jobs and wages
Measuring family well-being
An October 21 Briefing Paper from EPI, Less Cash in Their Pockets: Trends in Income, Wages, Taxes, and Health Spending of Middle-Income Families, 2000-03, finds that most middle-income families lost ground between 2000 and 2003 and now have less income available to meet their needs.
Job quality calculation for Jobs Picture
Read about the calculation methods used to measure the quality of net new jobs.
critical roles of education and innovation in creating jobs in a knowledge
Read the testimony
presented by EPI senior economist Jared Bernstein before the Committee
on Education and the Workforce of the U.S. House of Representatives on
March 11, 2004.
slump taking toll on working families
View EPI Research Director Lee Price's March 10, 2004 presentation before
the Democratic Caucus of the U.S. House of Representatives, The
longest sustained labor slump since the Great Depression is taking a toll
on working families.
Bush Administration backs off prediction of "average" job
Shortly after the Bush Administration's Council of Economic Advisors released
its economic report, the administration is already backing off its just-released
jobs forecasts. Read the follow
to the recent Issue Brief, Missing
the Moving Target, that was jointly released by EPI and the Center
on Budget and Policy Priorities and examines the Bush Administration's
unrealistic projections for job growth in 2004.
the Moving Target For Jobs
Brief jointly released by EPI and the Center on Budget and Policy
Priorities examines the Bush Administration's unrealistic projections
for job growth in 2004.
the severity of the current labor slump
For details on why today's labor market conditions are no cause for celebration,
see the EPI Briefing Paper Understanding
the severity of the current labor slump, updated with the most current
recovery claims new victim: workers' wages
Read this EPI Issue
Brief for an analysis of how inflation-adjusted hourly wages fell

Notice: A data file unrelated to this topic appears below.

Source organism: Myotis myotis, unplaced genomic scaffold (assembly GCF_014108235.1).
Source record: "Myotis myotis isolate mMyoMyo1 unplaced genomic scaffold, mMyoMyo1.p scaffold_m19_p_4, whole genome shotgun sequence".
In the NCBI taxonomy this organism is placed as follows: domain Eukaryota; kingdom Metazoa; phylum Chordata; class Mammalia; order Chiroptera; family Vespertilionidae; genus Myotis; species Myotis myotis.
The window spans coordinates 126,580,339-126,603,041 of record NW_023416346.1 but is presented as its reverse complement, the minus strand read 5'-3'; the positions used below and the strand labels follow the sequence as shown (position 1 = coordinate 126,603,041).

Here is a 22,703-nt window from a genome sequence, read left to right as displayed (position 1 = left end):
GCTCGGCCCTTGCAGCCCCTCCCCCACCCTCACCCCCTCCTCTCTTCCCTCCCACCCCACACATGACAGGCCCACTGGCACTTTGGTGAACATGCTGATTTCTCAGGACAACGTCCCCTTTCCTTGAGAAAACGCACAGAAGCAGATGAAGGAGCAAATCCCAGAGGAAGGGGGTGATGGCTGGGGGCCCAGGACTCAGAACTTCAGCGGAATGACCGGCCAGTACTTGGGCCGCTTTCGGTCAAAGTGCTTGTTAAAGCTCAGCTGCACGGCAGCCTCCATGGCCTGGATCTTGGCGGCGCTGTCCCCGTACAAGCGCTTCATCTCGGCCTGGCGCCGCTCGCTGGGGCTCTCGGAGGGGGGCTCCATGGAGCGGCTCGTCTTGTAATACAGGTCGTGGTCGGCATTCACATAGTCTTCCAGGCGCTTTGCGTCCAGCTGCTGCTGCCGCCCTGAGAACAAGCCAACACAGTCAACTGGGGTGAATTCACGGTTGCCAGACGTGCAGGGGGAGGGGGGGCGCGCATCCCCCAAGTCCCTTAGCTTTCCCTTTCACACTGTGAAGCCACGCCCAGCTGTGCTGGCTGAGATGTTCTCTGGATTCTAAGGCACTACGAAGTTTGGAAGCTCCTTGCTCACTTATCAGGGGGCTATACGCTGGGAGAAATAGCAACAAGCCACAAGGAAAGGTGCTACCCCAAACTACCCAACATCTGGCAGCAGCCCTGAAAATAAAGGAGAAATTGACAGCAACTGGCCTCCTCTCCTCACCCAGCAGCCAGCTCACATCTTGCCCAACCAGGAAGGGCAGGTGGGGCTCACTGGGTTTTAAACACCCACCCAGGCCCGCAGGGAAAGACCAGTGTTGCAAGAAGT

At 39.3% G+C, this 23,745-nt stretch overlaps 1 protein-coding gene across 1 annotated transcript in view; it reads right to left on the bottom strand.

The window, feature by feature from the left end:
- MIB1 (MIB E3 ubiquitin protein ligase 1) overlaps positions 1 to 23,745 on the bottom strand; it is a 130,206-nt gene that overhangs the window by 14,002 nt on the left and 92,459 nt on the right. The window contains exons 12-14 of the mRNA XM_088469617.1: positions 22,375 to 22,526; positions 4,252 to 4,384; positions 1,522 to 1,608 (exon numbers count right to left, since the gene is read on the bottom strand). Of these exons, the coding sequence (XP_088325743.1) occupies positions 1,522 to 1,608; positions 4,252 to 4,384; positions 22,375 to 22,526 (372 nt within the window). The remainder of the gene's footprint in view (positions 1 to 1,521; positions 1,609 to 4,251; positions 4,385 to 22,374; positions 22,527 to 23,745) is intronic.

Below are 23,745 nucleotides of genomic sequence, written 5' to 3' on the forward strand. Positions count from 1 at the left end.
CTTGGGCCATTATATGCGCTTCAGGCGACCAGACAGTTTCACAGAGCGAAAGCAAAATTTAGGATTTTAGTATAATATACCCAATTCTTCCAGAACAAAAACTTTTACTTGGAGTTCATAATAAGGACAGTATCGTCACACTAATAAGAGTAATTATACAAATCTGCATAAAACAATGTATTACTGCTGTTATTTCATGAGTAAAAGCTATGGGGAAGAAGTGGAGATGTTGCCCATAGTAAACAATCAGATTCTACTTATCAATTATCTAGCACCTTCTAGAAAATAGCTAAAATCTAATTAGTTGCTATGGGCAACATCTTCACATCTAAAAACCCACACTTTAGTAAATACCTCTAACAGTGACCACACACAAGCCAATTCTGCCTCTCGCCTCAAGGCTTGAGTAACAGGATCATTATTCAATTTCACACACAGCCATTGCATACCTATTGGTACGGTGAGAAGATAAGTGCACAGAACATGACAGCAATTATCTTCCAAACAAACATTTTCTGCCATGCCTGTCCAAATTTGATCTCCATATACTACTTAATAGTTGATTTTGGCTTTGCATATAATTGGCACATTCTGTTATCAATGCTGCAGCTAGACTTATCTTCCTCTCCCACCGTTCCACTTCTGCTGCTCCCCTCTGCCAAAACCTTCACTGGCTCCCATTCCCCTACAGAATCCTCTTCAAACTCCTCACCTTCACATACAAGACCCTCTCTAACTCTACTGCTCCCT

for middle- and low-wage men and women, making 2003 the worst year for
wage growth over the past five years.
Measuring employment since the recovery (EPI Briefing Paper)
There are two primary measures of U.S. employment: the payroll survey and the household survey. Of the two, the payroll survey is a much more accurate and reliable measure of employment in the United States. Despite this, some analysts continue to use the household survey to measure employment, resulting in misreporting of employment numbers. Measuring employment since the recovery, a Briefing Paper by EPI economist Elise Gould, outlines the differences between the household and payroll surveys and explains why the payroll survey is the preferred measure of employment.
market left behind (EPI Briefing Paper)
Although the recent recession was officially over as of November 2001,
the job market remains in a rut. Unemployment has climbed, the nation’s
payrolls reveal that 28 months after the recession began the United States
is in the worst hiring slump since the Great Depression, and wages have
been growing more slowly and falling in real terms for most workers. How
could it be that the nation's economy is supposedly in recovery yet the
job market is much weaker now than when the recession ended? The answer
to this question and others can be found in EPI’s Labor Day Briefing
Market Left Behind.
EPI Senate testimony
In Senate testimony on June 9, 2003, Economic Policy Institute President Lawrence Mishel presented an analysis of the current jobs situation and offered a method for tracking the Bush Administration’s progress toward its stated goal of 5.5 million jobs by the end of next year.
For an analysis of the Bureau of Labor Statistics' employment report,
see EPI's Jobs
Picture the first Friday of every month.
For an analysis of the income data from the U.S. Bureau of the Census,
read EPI's Income
EPI's Economic Snapshots are a weekly presentation of downloadable charts and short analyses designed to track important economic issues. Below is a partial list of Snapshots on the subject of joblessness and labor market trends.
March 24, 2004 High-paying software jobs being moved abroad
March 15, 2004 Jobs fall behind growth in working-age population
February 25, 2004 Different sets of numbers tell the same story: Slow job growth
February 4, 2004 Wage and salary income yet to share in growth
January 21, 2004 Jobs shift from higher-paying to lower-paying industries
December 3, 2003 Fast growth for profits, slow growth for wages and benefits
August 27, 2003 Weak demand constrains job growth
August 6, 2003 Worst recovery on record in terms of job growth
May 28, 2003 The long goodbye—workers staying unemployed longer
May 7, 2003 Bush's dubious job claims
Visit JobWatch's background documents page for more information.
© 2005 by The Economic Policy Institute. All rights reserved.